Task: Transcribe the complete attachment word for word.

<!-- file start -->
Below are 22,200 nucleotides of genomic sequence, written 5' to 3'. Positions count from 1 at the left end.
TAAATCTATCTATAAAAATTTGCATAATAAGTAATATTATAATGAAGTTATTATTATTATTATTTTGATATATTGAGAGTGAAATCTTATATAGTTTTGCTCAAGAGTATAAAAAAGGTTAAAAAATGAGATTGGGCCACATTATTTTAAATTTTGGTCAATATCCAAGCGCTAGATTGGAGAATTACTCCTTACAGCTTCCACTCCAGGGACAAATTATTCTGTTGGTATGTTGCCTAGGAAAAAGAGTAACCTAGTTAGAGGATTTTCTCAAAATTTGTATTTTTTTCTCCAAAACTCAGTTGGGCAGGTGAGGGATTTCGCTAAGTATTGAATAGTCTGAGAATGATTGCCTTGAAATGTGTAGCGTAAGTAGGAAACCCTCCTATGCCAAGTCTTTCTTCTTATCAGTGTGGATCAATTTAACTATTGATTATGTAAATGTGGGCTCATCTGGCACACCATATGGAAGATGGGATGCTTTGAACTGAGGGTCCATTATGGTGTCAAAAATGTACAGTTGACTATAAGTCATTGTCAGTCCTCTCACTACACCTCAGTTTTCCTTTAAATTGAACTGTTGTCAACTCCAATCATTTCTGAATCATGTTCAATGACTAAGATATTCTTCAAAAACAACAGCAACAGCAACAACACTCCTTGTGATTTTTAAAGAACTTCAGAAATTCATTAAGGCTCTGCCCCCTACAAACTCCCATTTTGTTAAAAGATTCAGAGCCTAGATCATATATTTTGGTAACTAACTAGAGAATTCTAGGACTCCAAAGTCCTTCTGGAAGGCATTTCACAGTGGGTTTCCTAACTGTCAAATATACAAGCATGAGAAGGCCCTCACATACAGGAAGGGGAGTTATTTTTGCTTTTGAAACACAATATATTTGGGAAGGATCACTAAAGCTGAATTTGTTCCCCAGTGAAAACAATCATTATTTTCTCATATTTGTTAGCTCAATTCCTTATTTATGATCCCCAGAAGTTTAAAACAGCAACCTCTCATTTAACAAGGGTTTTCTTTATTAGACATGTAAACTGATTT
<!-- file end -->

Below are 22,200 nucleotides of genomic sequence, written 5' to 3'. Positions count from 1 at the left end.
TAAATCTATCTATAAAAATTTGCATAATAAGTAATATTATAATGAAGTTATTATTATTATTATTTTGATATATTGAGAGTGAAATCTTATATAGTTTTGCTCAAGAGTATAAAAAAGGTTAAAAAATGAGATTGGGCCACATTATTTTAAATTTTGGTCAATATCCAAGCGCTAGATTGGAGAATTACTCCTTACAGCTTCCACTCCAGGGACAAATTATTCTGTTGGTATGTTGCCTAGGAAAAAGAGTAACCTAGTTAGAGGATTTTCTCAAAATTTGTATTTTTTTCTCCAAAACTCAGTTGGGCAGGTGAGGGATTTCGCTAAGTATTGAATAGTCTGAGAATGATTGCCTTGAAATGTGTAGCGTAAGTAGGAAACCCTCCTATGCCAAGTCTTTCTTCTTATCAGTGTGGATCAATTTAACTATTGATTATGTAAATGTGGGCTCATCTGGCACACCATATGGAAGATGGGATGCTTTGAACTGAGGGTCCATTATGGTGTCAAAAATGTACAGTTGACTATAAGTCATTGTCAGTCCTCTCACTACACCTCAGTTTTCCTTTAAATTGAACTGTTGTCAACTCCAATCATTTCTGAATCATGTTCAATGACTAAGATATTCTTCAAAAACAACAGCAACAGCAACAACACTCCTTGTGATTTTTAAAGAACTTCAGAAATTCATTAAGGCTCTGCCCCCTACAAACTCCCATTTTGTTAAAAGATTCAGAGCCTAGATCATATATTTTGGTAACTAACTAGAGAATTCTAGGACTCCAAAGTCCTTCTGGAAGGCATTTCACAGTGGGTTTCCTAACTGTCAAATATACAAGCATGAGAAGGCCCTCACATACAGGAAGGGGAGTTATTTTTGCTTTTGAAACACAATATATTTGGGAAGGATCACTAAAGCTGAATTTGTTCCCCAGTGAAAACAATCATTATTTTCTCATATTTGTTAGCTCAATTCCTTATTTATGATCCCCAGAAGTTTAAAACAGCAACCTCTCATTTAACAAGGGTTTTCTTTATTAGACATGTAAACTGATTT